Oregon Liquor Control Commission asks lawmakers for marijuana start up money

Oregon Liquor Control Commission asks lawmakers for marijuana start up money


Oregon lawmakers on Monday took up their first marijuana-related budget request since voters said yes to legalizing the drug for recreational use, referring it to the Emergency Board without a recommendation.

The Oregon Liquor Control Commission, the agency charged with implementing the new law, asked for $ 583,000 to cover four staff salaries and professional services and travel for the next six months. The funding is intended to pay for staff and services until the beginning of July, the start of the next fiscal year.

Typically, subcommittees make recommendations to the Emergency Board about whether a funding request should be approved. The Joint Subcommittee on Education instead voted to send it along without a recommendation, a move supported by Sen. Fred Girod, R-Stayton, and Sen. Rod Monroe, D-Portland.

The Emergency Board is scheduled to meet Wednesday to consider the request.

Monday’s vote was a sign that some lawmakers have reservations about the state’s new marijuana policy.

Girod highlighted what he sees as excessive possession and home cultivation limits in the law. Households can have up to four marijuana plants and individuals 21 and older can possess up to 8 ounces at home and 1 ounce away from home.

“There are some major, major problems in this ballot measure,” he said.

Rep. Peter Buckley, D-Ashland, said he expects a legislative committee to address issues around implementing the law and encouraged his colleagues to support start-up funding so the state can get to work.

“I would recommend we begin the work to implement the will of the voters,” he said.

He said the liquor control commission is under a tight deadline to draft rules and issue licenses to marijuana growers, processors and retailers.

“I would like to give them the resources they need to do the work they need to do,” he said.

The liquor control commission initially sought $ 333,000 to pay for four positions — a program manager, two policy analysts and a public affairs staffer. The state’s Chief Financial Office recommended adding $ 250,000 to cover travel expenses, as well as legal advice from the Oregon Department of Justice and other professional services.

According to the request, which was filed with the emergency board last week, the additional funding will provide the liquor control commission “with resources to begin a more robust implementation strategy in recognition of the short implementation timeline.”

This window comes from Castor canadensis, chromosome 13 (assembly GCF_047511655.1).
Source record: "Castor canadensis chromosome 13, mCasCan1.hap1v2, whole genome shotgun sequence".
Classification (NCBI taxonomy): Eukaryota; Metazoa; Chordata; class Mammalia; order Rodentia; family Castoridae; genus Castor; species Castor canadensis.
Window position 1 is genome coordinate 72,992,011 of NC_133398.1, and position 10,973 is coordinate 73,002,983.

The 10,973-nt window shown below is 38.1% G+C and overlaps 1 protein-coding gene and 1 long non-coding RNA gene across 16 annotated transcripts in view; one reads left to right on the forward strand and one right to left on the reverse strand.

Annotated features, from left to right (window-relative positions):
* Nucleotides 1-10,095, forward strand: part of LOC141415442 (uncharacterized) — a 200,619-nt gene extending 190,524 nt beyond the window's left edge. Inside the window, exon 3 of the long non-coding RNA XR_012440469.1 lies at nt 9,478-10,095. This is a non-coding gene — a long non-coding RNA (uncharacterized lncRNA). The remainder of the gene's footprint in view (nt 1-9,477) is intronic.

The liquor control commission, which by law is charged with implementing and overseeing marijuana regulation, has until the end of 2015 to develop rules for licensing and regulating marijuana production and sales.

The law says the state must begin accepting license applications by early 2016.

According to the state, the salary range for the program manager is $ 6,998 to $ 10,306 per month; the policy analysts will be paid between $ 4,979 and $ 7,701 per month and the public affairs specialist’s salary will be between $ 5,231 and $ 7,343 per month.

Once implemented, the marijuana program is expected to have up to 30 employees and a budget of about $ 6.4 million per biennium, wrote Michelle Deister, the state fiscal analyst who prepared the request for the emergency board.

“That said, ultimately the number of employees and therefore personal services expenditures will be dependent on the number of licensees,” she wrote.

Deister’s analysis outlined the complex issues the new staff must address, such as: where marijuana production, processing, and retail facilities will be located; how licensed businesses may advertise; how marijuana will move from the wholesale to the retail market; whether medical and recreational cannabis may be sold from the same retail outlet; how to track marijuana as it moves through the system so the state can determine taxes and prevent leakage into the illicit market; how to collect taxes; inspection and auditing procedures; determination of civil penalties for violations; and determining the extent to which testing will be regulated.

Deister said marijuana program staff will also be responsible for choosing the computer system that will track financial reports and data from each licensee; process license applications and investigate the backgrounds of applicants; inspect licensed premises; audit and reconcile tax and sales reports and account for fees, taxes, and revenue distribution.

— Noelle Crombie


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